Onshore to offshore anatomy of a late Quaternary source-to-sink system (Po Plain-Adriatic Sea, Italy)

Alessandro Amorosi*, Vittorio Maselli, Fabio Trincardi

*Corresponding author for this work

Research output: Contribution to journalLiterature review

51 Citations (Scopus)

Abstract

In understanding the evolution of siliciclastic systems, Late Quaternary analogs may enable reliable predictive models of facies-tract architecture. The Po Plain-Adriatic Sea system, where a wealth of research has been conducted during the last 20 years, represents one of the most intensively investigated late Quaternary successions. With the aid of a chronologically well-constrained stratigraphy, paleoenvironmental evolution is tracked for the first time from fluvial to deep-marine realms, over 1000 km in length. Vertical stacking trends (onshore) and stratal terminations (offshore) are the key observations that allow identification of surfaces with sequence-stratigraphic significance (systems tract boundaries) in the distinct segments of the system. Recurring motifs in stratigraphic architecture, showing tight coupling of sedimentary responses among source area, catchment basin, and coastal and marine depocenters, reveal a cyclicity driven by glacio-eustatic fluctuations in the Milankovitch band. Due to high rates of subsidence, middle Pleistocene forced regressive systems tracts are exceptionally expanded, and the MISSe-MIS2 interval (Late Pleistocene) preserves a nearly continuous record of fourth-order (100 kyr) stepwise sea-level fall. The stratigraphic architecture of Last Glacial Maximum deposits highlights the genetic relations between channel-belt development pedogenesis, and sediment delivery to the lowstand delta, through narrow incised-valley conduits. The late glacial-Holocene succession records the last episode of sea-level rise and stabilization through well-developed patterns of shoreline transgression/regression (TST/HST) that can be readily traced updip, from offshore to onshore locations. Architectural styles across the whole system reflect a dominance of allogenic forcing in the TST, as opposed to a predominantly autogenic control on stratigraphic development in the HST. External drivers of facies architecture were also effective on millennial timescales: the Younger Dryas cold reversal, which marks the transgressive surface on land, records a short-lived episode of subaqueous progradation that is correlative onshore with widespread, immature paleosol development and small-sized channel-belt formation. Quantitative assessment of sediment budgets over different time intervals requires precise positioning of the key bounding surfaces. Based on this approach, we outline for the first time over the entire Po-Adriatic Basin an estimate of the sediment volumes stored in each systems tract. (C) 2015 Elsevier B.V. All rights reserved.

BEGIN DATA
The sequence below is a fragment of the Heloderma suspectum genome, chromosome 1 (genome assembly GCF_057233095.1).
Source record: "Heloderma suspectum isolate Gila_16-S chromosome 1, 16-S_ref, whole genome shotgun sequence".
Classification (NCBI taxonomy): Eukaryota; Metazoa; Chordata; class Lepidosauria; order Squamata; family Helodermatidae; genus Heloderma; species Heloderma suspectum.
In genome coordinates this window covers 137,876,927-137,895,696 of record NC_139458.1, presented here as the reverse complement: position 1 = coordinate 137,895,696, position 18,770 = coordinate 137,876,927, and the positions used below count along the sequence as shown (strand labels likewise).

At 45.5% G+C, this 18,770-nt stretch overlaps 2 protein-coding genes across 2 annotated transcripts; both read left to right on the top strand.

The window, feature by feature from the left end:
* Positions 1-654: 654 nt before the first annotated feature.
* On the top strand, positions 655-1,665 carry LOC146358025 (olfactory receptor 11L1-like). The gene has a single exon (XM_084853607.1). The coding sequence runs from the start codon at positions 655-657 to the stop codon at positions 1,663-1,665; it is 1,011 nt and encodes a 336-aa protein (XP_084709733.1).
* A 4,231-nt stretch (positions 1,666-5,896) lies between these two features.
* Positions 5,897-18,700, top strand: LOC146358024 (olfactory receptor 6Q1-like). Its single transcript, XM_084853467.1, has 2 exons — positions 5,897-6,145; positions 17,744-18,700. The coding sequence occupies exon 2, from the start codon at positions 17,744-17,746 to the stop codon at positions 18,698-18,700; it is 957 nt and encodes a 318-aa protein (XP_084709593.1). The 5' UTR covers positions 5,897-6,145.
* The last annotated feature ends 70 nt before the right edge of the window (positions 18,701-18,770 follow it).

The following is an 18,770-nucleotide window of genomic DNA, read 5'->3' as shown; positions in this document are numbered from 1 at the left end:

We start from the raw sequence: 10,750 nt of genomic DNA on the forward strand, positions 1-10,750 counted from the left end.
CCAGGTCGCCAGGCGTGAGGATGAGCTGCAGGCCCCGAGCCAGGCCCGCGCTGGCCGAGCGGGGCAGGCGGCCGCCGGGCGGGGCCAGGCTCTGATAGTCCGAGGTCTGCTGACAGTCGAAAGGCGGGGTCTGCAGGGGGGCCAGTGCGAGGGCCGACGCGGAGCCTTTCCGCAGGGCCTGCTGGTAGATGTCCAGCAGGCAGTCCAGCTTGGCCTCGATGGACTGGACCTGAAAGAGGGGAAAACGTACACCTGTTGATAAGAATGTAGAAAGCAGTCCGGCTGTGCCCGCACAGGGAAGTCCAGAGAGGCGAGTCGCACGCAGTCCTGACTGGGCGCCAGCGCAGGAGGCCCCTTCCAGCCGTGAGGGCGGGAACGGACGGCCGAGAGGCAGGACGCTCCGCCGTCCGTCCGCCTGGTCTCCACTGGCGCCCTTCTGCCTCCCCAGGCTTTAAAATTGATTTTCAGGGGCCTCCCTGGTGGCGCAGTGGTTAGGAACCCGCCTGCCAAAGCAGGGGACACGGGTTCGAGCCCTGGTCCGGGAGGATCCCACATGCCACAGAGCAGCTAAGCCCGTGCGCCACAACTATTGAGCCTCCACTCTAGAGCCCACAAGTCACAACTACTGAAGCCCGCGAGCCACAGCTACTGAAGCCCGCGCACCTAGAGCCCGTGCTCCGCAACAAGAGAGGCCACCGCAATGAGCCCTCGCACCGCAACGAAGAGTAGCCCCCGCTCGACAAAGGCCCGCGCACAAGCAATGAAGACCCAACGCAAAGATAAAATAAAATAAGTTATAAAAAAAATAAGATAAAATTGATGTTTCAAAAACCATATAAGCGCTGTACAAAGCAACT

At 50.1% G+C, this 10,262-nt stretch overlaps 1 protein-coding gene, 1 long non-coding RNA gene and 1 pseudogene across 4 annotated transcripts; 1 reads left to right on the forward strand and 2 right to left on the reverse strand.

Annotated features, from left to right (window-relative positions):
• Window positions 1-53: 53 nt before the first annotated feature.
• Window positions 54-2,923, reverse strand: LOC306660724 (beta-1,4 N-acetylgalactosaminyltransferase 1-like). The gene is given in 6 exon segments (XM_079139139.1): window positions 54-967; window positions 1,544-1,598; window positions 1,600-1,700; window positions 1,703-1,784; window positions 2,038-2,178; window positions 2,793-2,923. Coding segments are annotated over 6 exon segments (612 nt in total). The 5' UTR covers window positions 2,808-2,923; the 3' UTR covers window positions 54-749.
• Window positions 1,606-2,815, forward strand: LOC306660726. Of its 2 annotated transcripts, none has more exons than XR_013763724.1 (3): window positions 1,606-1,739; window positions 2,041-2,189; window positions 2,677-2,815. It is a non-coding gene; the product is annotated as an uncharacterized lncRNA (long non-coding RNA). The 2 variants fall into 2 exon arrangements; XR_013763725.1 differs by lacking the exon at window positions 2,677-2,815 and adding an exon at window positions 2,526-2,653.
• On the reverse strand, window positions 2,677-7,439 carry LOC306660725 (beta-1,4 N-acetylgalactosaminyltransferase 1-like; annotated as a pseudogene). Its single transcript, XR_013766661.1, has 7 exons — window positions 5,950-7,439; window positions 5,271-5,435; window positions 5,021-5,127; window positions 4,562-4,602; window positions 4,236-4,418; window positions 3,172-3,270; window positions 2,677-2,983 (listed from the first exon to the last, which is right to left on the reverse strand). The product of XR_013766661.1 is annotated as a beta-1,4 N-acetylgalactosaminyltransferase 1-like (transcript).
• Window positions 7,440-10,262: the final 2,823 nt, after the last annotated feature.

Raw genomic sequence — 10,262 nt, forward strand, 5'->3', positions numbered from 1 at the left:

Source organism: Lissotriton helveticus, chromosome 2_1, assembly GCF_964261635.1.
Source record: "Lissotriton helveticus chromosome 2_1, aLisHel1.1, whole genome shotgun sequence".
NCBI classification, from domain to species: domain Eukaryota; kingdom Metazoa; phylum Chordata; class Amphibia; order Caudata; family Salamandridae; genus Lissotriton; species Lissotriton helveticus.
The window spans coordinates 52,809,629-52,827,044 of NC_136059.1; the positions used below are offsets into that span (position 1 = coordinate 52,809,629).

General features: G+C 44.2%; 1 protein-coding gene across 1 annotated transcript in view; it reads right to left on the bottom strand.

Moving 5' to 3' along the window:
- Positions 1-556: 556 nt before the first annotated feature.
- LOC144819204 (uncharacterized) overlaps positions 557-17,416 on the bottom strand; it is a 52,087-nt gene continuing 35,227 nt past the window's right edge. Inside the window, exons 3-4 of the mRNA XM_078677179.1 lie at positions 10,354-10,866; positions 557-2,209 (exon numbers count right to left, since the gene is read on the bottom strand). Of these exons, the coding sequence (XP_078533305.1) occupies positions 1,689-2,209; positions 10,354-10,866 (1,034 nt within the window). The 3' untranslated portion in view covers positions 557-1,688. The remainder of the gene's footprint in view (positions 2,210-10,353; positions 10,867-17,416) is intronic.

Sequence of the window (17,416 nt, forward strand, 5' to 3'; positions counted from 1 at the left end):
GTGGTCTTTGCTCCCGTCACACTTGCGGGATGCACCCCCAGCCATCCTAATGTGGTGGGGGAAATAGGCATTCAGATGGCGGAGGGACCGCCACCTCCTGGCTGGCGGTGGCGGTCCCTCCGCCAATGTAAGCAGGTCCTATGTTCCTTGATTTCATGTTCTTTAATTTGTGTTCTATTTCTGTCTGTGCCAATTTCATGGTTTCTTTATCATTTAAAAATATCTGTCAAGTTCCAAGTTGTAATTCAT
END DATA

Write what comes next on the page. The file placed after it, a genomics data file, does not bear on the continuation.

Original languageEnglish
Pages (from-to)212-237
Number of pages26
JournalEarth Science Reviews
Volume153
Early online date28 Oct 2015
DOIs
Publication statusPublished - Feb 2016

Keywords

  • source-to-sink analysis
  • sequence stratigraphy
  • sediment budget
  • Late Quaternary
  • Po Plain
  • Adriatic Sea
  • Italy
  • sequence stratigraphic analysis
  • forced-regression deposits
  • modern sediment dispersal
  • late-holocene
  • Late Pleistocene
  • coastal-plain
  • dense water
  • Mediterranean Sea
  • incised-valley
  • level change

Cite this

Onshore to offshore anatomy of a late Quaternary source-to-sink system (Po Plain-Adriatic Sea, Italy). / Amorosi, Alessandro; Maselli, Vittorio; Trincardi, Fabio.

In: Earth Science Reviews, Vol. 153, 02.2016, p. 212-237.

Research output: Contribution to journalLiterature review

Amorosi, Alessandro ; Maselli, Vittorio ; Trincardi, Fabio. / Onshore to offshore anatomy of a late Quaternary source-to-sink system (Po Plain-Adriatic Sea, Italy). In: Earth Science Reviews. 2016 ; Vol. 153. pp. 212-237.
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AU - Maselli, Vittorio

AU - Trincardi, Fabio

N1 - We are indebted to Luigi Bruno, Bruno Campo, Agnese Morelli, and Claudio Pellegrini for the fruitful discussions during preparation of this manuscript. This paper benefited from comments and constructive criticism by Janok Bhattacharya and Chuck Nittrouer. This work was partly supported by the national project RITMARE (The Italian Research for the Sea coordinated by the Italian National Research Council and funded by the Italian Ministry of Education, University and Research within the National Research Program 2011–2013). We acknowledge with gratitude the encouragement, support, and intellectual stimulation of Exxonmobil Upstream Research Company in Houston.